When I taught Affirmations for Assholes in January,  everyone wrote down the adjectives they use to beat themselves up.

What do you say to yourself when you feel bad about yourself? What are the words you use to judge yourself?

Then we shared them together so we're able to get those words off the page and out of our brains and out into the open.

That list up there is the words that more than half of the participants wrote down.

UGH. I hate that list. I hate that we feel this way about ourselves.

But there is power in sharing how we feel.

Part of the power of coming together with other people in community (side note: I know that community can feel like such an overused buzzword that it’s almost devoid of meaning), when we are in intentional space with other people, we’re given a lens into the systemic and structural issues that are playing out inside our brains.

When you are alone, it often feels like the issues and problems that are coming up for you are because of your own personal failure, your individual defects, your deficiencies.

But when you’re in a room with other people, you start to see that everyone is experiencing some semblance of the same types of failures, the same types of struggles, the same types of roadblocks. Everyone calls themself the same names as you.

Everyone else thinks they’re ugly and boring and lazy too.

Once you notice the similarities, you’re left with two choices: either everybody in this room just happens to be a bunch of hideous, uninteresting, unaccomplished human beings OR there is something systemic going on that encourages us to feel that way about ourselves.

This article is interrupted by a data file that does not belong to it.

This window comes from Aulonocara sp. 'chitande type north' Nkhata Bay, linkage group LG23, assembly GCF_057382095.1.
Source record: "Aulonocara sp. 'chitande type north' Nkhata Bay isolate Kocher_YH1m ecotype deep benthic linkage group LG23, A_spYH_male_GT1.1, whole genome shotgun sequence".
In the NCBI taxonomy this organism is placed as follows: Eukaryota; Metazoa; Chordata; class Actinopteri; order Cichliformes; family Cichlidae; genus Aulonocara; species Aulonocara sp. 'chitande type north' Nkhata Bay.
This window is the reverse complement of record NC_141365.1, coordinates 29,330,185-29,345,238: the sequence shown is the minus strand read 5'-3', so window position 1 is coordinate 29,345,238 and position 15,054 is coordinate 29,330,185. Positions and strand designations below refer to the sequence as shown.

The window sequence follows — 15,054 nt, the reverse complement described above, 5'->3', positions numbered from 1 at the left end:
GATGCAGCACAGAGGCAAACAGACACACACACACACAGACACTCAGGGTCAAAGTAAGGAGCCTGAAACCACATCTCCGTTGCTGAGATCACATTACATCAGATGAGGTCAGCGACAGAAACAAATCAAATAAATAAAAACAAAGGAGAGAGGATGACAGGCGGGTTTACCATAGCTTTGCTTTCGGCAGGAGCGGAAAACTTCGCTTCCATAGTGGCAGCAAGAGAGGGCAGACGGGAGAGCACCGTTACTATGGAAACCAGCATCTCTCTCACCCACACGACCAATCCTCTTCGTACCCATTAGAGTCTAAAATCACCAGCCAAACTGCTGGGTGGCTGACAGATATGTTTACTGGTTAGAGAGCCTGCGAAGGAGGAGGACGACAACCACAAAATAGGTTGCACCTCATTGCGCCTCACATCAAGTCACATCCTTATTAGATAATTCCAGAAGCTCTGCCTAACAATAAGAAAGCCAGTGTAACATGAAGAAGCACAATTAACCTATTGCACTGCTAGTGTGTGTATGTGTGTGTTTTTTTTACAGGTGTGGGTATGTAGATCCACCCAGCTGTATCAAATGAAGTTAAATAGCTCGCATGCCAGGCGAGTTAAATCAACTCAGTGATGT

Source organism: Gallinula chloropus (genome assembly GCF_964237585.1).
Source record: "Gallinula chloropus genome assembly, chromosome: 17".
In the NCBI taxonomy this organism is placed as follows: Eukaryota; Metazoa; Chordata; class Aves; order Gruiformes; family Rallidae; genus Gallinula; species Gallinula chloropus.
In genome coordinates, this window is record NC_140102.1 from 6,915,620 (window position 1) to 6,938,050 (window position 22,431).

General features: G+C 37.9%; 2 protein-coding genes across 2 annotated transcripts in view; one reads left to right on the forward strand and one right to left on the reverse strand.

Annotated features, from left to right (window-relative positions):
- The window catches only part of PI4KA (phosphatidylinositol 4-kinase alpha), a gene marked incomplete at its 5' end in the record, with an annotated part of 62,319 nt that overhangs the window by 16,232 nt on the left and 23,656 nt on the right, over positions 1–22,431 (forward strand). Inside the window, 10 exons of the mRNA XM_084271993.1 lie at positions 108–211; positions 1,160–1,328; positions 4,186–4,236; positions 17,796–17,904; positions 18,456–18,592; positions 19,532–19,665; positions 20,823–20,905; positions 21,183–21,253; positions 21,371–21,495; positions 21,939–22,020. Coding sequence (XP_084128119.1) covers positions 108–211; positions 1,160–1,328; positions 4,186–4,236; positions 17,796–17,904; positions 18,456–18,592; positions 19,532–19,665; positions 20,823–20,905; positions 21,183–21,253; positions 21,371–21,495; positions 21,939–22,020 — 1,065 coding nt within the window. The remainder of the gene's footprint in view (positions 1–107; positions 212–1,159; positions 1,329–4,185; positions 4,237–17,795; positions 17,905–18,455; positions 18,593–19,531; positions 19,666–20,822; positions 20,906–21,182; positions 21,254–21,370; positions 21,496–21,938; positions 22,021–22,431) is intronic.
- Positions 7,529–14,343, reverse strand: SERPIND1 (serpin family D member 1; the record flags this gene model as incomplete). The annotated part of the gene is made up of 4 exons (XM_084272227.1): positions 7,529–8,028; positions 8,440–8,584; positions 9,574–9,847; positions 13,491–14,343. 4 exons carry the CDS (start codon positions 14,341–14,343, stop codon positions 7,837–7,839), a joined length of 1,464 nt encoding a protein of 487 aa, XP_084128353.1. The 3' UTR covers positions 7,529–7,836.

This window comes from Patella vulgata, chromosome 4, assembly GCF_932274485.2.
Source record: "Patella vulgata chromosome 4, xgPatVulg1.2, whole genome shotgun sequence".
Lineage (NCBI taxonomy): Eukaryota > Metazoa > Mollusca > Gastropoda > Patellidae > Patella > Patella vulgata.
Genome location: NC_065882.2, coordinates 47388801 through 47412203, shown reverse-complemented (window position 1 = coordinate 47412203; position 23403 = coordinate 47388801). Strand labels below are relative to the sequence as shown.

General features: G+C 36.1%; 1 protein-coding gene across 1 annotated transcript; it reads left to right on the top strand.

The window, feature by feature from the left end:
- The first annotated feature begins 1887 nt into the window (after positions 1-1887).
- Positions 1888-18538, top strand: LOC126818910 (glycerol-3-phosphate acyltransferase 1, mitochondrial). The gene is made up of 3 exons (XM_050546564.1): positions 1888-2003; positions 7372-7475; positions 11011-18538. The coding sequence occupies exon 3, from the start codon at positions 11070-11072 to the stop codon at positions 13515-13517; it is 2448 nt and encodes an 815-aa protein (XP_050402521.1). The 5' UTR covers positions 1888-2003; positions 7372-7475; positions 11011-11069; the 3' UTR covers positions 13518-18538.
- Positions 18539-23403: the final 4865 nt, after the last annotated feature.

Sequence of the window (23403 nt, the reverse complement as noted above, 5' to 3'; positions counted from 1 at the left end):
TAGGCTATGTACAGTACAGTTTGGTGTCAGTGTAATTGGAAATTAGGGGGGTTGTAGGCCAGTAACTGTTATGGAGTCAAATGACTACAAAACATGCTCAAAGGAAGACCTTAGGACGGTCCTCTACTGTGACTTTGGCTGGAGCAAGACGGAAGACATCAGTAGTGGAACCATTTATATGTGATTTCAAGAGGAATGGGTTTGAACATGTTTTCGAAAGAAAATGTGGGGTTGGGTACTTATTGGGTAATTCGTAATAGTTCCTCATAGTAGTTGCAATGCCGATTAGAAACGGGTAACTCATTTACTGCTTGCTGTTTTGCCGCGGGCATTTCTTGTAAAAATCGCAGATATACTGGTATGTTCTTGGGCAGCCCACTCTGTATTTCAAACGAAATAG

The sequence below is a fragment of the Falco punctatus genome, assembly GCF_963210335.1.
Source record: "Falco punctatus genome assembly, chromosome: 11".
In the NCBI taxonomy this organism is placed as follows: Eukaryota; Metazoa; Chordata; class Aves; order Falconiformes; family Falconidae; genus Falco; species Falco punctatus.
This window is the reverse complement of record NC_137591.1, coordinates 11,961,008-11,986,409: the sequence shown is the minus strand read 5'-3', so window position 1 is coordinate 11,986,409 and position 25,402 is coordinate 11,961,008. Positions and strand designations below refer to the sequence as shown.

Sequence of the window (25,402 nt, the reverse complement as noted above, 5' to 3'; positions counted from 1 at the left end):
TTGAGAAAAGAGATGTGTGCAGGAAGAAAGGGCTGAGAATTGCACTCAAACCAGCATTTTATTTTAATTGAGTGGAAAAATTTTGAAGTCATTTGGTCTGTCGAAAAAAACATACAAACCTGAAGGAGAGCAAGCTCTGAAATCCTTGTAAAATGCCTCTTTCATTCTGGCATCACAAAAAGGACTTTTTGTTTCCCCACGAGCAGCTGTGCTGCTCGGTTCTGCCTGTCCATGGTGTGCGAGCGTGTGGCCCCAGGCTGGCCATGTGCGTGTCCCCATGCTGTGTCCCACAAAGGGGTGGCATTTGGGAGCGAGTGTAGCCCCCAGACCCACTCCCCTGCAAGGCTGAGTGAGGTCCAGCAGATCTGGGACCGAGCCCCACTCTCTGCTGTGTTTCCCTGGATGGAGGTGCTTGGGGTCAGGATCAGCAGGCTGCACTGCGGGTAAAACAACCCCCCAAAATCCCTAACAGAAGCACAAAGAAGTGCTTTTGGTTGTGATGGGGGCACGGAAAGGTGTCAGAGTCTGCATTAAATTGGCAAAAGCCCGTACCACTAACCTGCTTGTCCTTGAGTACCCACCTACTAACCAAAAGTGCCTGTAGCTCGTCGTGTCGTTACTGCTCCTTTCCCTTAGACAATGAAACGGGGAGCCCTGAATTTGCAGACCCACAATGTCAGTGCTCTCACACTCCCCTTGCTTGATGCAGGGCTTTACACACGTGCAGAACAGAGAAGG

It’s not hard to see how these adjectives are very directly tied to systemic oppression.

Capitalist and puritanical ideals about work and productivity inform our sense of ourselves as lazy. Patriarchal and racist standards of beauty are thrown at us daily from all forms of media, confirming our suspicions that we’re aesthetically subpar.

(Side note: I don’t ascribe to the idea that fat is an insult! People certainly use it that way, but fat is simply a descriptor that could be neutral if we lived in a different culture that didn’t have such rigid rules about what bodies are acceptable and what bodies are to be shamed and disciplined. Read Dr. Roxane Gay for more on this! )

(Also also, crazy is a word that upholds ableist and neurotypical ideals about mental health. It's messed up that we use this pejoratively!)

So when we come together, we can start to untangle the ways that our own inner voices are hijacked by the narratives of the dominant culture. When we can see the outer influence, we can start to hear our own inner kindness a little more clearly.

“Remember: Oppression thrives off isolation. Connection is the only thing that can save us.” -Yolo Akili

Much love, 

Bear

P.S. Registration closes for Affirmations for Assholes tomorrow! This course is offered online, so it's available from everywhere. In one month, you'll excavate and rewrite the terrible narratives you tell yourself, in the container of a loving community, with support from me! All the details are over here: bearteachesyoga.org/a4a or just click the image below! 

 



 

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What I learned from being (temporarily) very busy

EVERY WEEK I SEND OUT A LOVE NOTE FILLED WITH RESOURCES, MUSINGS, AND INSPIRATION ABOUT WALKING THIS PATH OF YOGA AND LIBERATION. CLICK HERE TO SUBSCRIBE!